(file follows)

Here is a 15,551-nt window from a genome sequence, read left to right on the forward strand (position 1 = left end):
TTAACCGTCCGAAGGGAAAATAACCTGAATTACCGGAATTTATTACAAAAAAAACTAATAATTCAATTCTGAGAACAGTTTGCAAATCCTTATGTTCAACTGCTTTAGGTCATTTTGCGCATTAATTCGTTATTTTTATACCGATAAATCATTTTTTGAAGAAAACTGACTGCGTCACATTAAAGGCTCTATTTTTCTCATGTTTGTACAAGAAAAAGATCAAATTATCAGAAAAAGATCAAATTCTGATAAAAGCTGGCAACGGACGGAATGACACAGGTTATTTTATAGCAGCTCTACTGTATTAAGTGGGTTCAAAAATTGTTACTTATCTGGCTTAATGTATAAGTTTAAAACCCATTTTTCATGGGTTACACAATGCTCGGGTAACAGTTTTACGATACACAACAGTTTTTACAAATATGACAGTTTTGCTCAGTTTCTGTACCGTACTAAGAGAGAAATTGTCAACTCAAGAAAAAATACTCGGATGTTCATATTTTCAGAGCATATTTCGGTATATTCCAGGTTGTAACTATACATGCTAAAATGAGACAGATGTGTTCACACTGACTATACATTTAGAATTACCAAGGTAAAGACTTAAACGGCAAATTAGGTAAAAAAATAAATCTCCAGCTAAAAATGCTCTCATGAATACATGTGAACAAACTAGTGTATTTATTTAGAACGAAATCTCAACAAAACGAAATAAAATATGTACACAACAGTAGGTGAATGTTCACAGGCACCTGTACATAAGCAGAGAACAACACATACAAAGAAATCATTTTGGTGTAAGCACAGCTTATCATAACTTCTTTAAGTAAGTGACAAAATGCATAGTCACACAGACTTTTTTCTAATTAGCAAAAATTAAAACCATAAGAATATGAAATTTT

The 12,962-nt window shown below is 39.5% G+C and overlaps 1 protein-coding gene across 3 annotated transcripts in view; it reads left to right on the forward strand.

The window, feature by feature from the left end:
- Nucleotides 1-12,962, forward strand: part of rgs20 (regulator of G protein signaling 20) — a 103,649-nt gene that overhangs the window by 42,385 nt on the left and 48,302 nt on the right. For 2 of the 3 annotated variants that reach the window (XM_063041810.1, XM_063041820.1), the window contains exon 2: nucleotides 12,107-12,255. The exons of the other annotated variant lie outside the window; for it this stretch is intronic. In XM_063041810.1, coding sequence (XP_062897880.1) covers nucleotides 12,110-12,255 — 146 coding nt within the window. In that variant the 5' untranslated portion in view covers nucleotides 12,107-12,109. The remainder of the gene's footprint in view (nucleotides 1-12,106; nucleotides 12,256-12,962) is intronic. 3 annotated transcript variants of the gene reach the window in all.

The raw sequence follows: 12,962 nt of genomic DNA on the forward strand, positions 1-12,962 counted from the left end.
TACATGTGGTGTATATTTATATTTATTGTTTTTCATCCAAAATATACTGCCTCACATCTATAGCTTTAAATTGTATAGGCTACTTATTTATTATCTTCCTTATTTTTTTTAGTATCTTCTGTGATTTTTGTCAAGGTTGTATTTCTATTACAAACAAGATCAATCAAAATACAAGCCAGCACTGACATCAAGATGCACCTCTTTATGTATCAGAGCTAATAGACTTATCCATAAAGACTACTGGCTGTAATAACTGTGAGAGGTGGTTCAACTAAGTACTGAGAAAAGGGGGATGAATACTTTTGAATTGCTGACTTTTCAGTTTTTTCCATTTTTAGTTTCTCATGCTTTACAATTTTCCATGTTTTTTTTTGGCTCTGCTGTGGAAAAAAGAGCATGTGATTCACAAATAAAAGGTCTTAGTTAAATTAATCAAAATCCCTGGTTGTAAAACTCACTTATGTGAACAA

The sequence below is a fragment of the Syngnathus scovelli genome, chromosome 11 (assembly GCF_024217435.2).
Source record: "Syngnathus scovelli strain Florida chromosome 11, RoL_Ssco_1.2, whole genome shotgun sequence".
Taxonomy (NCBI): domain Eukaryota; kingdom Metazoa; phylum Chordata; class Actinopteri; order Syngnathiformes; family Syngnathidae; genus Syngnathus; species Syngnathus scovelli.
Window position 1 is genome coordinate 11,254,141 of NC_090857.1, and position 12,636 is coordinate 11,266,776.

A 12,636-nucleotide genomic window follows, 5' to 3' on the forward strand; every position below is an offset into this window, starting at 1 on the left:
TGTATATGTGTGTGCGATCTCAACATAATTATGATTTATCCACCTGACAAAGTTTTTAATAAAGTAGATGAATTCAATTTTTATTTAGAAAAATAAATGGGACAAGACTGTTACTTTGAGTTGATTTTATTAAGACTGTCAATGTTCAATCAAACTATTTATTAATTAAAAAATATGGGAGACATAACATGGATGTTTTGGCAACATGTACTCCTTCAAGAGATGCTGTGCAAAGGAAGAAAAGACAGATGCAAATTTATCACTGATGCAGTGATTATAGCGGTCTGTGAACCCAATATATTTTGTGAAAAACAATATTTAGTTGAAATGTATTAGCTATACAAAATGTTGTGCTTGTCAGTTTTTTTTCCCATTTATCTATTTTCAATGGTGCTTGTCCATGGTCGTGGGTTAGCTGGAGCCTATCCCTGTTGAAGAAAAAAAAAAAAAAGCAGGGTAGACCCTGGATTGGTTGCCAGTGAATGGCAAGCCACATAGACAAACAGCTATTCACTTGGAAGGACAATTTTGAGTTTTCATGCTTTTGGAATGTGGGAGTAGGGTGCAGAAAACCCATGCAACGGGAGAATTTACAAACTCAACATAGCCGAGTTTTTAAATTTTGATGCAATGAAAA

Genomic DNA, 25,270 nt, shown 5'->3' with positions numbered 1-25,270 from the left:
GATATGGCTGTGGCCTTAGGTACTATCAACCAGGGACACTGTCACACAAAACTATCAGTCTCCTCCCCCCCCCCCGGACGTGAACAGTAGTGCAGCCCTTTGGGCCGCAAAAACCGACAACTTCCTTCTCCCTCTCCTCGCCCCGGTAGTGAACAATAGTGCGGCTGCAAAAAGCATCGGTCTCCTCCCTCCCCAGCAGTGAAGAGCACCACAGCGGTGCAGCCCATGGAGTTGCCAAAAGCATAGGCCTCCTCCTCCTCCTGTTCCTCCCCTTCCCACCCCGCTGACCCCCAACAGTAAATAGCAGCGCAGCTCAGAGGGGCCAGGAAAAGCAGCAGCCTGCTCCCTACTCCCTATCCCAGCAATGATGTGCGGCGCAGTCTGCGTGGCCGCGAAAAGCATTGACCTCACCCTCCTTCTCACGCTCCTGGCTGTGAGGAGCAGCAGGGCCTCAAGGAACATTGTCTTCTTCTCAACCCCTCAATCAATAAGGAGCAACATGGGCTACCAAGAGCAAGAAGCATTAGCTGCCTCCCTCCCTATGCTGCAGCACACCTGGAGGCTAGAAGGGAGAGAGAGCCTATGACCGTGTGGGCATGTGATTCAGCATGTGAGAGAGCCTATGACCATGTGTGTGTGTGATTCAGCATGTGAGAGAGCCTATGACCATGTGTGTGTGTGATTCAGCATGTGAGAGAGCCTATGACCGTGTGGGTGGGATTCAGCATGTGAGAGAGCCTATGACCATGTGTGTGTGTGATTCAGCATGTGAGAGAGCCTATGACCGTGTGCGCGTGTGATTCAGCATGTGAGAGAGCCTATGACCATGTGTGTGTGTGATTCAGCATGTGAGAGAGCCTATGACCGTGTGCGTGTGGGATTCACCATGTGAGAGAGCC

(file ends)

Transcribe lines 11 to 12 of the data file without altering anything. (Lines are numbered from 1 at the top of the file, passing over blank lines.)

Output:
Window position 1 is genome coordinate 11,254,141 of NC_090857.1, and position 12,636 is coordinate 11,266,776.

A 12,636-nucleotide genomic window follows, 5' to 3' on the forward strand; every position below is an offset into this window, starting at 1 on the left: